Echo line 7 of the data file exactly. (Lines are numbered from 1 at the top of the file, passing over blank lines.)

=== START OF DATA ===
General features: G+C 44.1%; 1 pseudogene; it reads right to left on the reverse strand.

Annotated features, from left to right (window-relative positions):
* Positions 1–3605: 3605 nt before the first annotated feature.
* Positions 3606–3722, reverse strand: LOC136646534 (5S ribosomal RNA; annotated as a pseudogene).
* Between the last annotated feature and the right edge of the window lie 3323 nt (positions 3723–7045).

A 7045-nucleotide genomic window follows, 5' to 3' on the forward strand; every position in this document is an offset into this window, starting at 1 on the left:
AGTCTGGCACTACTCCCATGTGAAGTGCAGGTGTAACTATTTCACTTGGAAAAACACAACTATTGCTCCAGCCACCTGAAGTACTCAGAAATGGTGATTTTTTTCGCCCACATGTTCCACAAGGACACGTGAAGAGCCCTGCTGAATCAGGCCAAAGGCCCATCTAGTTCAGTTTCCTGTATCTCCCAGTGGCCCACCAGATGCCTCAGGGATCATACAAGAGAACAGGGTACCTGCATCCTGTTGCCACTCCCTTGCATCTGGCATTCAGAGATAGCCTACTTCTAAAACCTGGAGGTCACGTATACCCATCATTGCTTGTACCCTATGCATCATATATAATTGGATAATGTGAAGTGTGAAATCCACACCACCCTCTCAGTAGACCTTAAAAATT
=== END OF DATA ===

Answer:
AGTCTGGCACTACTCCCATGTGAAGTGCAGGTGTAACTATTTCACTTGGAAAAACACAACTATTGCTCCAGCCACCTGAAGTACTCAGAAATGGTGATTTTTTTCGCCCACATGTTCCACAAGGACACGTGAAGAGCCCTGCTGAATCAGGCCAAAGGCCCATCTAGTTCAGTTTCCTGTATCTCCCAGTGGCCCACCAGATGCCTCAGGGATCATACAAGAGAACAGGGTACCTGCATCCTGTTGCCACTCCCTTGCATCTGGCATTCAGAGATAGCCTACTTCTAAAACCTGGAGGTCACGTATACCCATCATTGCTTGTACCCTATGCATCATATATAATTGGATAATGTGAAGTGTGAAATCCACACCACCCTCTCAGTAGACCTTAAAAATT